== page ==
Stephanie Moore is a doctoral student with an emphasis in School Psychology under Dr. Erin Dowdy. She received her B.A. in Psychology from the University of California, Los Angeles in 2013. During her undergraduate career, she worked in the Child FIRST (Focus on Innovation and Redesign in Systems and Treatment) lab on a randomized control trial testing the effectiveness of a flexible, modular evidence-based treatment for children and adolescents with psychopathology. Her current research projects include working on a program evaluation for First 5 Santa Barbara County as well as working with schools to coordinate universal screening and follow-up interventions. Her research interests include the intersection of risk and resilience in the context of school-based prevention and early identification and intervention and understanding the developmental trajectories of risk and resilience. Specifically, she is interested in supporting students through school-wide, universal efforts to address risk while also promoting strengths and positive development as part of multi-tiered systems of support. Feel free to contact her at email@example.com
MERCEDES FERNANDEZ OROMENDIA
Mercedes Fernandez Oromendia is a doctoral student with an emphasis in Counseling Psychology under Dr. Collie Conoley. She received her B.A. in Psychology from University of MN, Twin Cities. Shortly after graduation, she served in a middle school in South LA with Americorps where she cemented her passion to work with Latinos. Her research interests include strength based approach to Latino mental health and in bicultural identity development for immigrants. Feel free to contact her at Mercedes@education.ucsb.edu
Anahita Navab received her B.A. from UCLA in Psychology in 2010, where she began her research on early identification of autism spectrum disorders (ASD). From 2010-2012, she began her exploration of early intervention for individuals with ASD, which she began to passionately pursue in conjunction with intervention research. Upon entering the CCSP program with an emphasis in Clinical Psychology, she could not imagine a graduate program that would better capture the interplay of research and clinical practice through the lens of the scientist-practitioner model. She feels that this stance is especially embraced by the Koegel Autism Center and has been fortunate enough to pursue this multi-faceted approach to intervention research for individuals with ASD through this work at KAC. Anahita uses the scientist-practitioner model to focus her treatment efforts on early intervention for ASD assessed with the use of eye-tracking software, as well as treatment focused on emotion regulation for adults with ASD.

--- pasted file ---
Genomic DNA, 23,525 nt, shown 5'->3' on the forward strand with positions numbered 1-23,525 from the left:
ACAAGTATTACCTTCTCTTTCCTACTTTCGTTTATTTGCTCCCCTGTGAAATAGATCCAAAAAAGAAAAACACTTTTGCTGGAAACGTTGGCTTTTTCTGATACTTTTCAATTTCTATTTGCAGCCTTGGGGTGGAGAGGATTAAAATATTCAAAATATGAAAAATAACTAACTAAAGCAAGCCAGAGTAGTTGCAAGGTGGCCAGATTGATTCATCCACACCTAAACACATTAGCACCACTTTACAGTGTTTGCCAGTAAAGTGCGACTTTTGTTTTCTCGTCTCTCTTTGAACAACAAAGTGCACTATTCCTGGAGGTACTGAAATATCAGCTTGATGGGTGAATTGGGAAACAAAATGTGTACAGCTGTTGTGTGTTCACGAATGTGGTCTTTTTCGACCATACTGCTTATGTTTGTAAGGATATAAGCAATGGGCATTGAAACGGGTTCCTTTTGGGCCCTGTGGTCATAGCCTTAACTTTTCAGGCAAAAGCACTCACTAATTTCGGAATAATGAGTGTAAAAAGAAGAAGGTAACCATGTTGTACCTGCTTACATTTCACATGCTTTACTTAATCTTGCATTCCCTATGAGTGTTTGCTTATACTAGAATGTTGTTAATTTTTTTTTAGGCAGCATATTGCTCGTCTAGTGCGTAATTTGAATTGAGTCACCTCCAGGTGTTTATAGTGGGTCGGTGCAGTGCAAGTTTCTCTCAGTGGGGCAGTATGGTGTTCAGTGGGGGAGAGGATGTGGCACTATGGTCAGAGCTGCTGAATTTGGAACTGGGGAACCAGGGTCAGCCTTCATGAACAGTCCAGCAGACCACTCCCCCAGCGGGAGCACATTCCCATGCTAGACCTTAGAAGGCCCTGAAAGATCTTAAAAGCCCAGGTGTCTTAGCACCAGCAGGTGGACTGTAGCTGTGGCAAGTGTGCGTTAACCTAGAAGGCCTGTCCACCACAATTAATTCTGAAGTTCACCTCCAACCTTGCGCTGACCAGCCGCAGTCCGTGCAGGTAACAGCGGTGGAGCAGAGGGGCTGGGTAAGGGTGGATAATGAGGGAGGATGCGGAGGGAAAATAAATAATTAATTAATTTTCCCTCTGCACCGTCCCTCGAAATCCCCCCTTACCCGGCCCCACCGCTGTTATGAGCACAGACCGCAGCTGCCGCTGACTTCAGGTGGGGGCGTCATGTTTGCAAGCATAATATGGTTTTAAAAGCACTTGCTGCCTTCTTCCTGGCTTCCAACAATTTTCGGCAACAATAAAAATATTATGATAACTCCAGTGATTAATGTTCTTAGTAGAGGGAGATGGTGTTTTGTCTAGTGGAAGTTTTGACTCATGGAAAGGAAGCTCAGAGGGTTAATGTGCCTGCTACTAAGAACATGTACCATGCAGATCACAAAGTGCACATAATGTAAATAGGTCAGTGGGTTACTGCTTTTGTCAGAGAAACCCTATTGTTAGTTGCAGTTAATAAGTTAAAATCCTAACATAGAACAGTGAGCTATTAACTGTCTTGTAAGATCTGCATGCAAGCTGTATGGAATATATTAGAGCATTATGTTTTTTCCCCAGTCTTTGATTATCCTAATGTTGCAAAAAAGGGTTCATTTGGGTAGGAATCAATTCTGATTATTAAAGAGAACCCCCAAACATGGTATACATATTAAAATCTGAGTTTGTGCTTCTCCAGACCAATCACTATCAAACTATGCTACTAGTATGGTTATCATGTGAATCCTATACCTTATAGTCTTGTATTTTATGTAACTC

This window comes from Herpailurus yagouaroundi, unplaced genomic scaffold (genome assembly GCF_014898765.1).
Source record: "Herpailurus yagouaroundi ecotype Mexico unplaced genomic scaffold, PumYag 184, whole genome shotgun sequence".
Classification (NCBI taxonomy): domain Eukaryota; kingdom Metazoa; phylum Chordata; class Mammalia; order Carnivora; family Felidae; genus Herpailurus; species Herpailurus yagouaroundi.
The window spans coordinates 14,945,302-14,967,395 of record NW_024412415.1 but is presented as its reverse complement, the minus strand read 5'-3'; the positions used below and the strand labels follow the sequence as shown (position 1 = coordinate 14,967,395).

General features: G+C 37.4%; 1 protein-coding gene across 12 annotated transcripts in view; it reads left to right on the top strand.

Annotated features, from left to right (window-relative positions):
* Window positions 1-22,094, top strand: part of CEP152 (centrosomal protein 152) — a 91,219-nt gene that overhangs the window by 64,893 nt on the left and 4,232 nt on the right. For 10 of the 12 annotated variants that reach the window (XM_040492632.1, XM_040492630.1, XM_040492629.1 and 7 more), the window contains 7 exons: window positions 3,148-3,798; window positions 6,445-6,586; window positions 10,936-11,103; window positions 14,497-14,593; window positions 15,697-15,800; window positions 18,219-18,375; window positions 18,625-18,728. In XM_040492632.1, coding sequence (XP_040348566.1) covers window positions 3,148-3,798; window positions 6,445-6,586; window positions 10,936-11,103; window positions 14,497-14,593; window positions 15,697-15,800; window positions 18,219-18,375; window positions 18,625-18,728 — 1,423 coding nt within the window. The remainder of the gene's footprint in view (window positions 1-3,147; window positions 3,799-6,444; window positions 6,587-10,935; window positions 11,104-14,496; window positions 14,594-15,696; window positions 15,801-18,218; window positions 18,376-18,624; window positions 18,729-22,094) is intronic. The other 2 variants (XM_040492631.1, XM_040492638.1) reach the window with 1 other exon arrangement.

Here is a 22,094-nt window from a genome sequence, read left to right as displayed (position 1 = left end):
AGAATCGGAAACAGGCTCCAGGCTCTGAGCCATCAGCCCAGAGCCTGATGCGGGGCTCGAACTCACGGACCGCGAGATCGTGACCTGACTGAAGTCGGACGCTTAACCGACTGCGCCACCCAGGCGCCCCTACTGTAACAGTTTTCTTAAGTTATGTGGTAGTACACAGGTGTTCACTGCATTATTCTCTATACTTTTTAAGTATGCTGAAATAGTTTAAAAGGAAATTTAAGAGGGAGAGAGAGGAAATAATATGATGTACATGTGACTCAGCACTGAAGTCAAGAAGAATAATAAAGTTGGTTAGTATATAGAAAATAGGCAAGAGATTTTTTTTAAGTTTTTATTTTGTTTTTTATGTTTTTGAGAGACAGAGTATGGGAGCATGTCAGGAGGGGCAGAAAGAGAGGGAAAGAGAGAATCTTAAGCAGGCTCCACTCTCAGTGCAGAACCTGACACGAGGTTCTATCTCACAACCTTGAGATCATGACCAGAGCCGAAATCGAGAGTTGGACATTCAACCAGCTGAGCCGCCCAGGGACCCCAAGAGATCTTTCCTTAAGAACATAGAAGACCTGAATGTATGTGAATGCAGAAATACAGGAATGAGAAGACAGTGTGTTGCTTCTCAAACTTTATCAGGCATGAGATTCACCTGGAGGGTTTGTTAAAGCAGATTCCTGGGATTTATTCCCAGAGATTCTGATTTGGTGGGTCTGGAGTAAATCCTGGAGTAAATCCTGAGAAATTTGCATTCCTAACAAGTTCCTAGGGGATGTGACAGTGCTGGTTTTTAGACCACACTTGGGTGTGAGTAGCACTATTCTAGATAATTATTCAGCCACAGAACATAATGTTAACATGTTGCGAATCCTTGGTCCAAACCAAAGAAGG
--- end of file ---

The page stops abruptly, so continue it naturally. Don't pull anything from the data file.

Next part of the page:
Please feel free to email her at firstname.lastname@example.org.
Ashley Sanford is a doctoral student with an emphasis in Clinical Psychology under Dr. Merith Cosden. She received a B.A. in Psychology from American University in Washington, D.C.. Her research interests include trauma and posttraumatic growth among pregnant and post-partum women in residential substance use treatment. Her pre-doctoral internship is at the University of Texas Health Science Center in San Antonio, where she specializes in behavioral medicine. Ashley hopes to pursue applied research on posttraumatic growth across the lifespan. Please feel free to email Ashley at email@example.com.
Christine Schock is a doctoral student with an emphasis in Clinical Psychology. She received her B.A. from the University of California, Davis in 2008 and worked as a research assistant at the UC Davis Children's Hospital's CAARE Center before coming to UCSB. Christine works under the guidance of Dr. Maryam Kia-Keating, and her research interests include trauma and resiliency. Specifically, she is interested in studying individual and family coping through traumatic events. Christine is completing her externship at CALM (Child Abuse Learning & Mediation). She also serves as a clinician for the Psychology Assessment Center.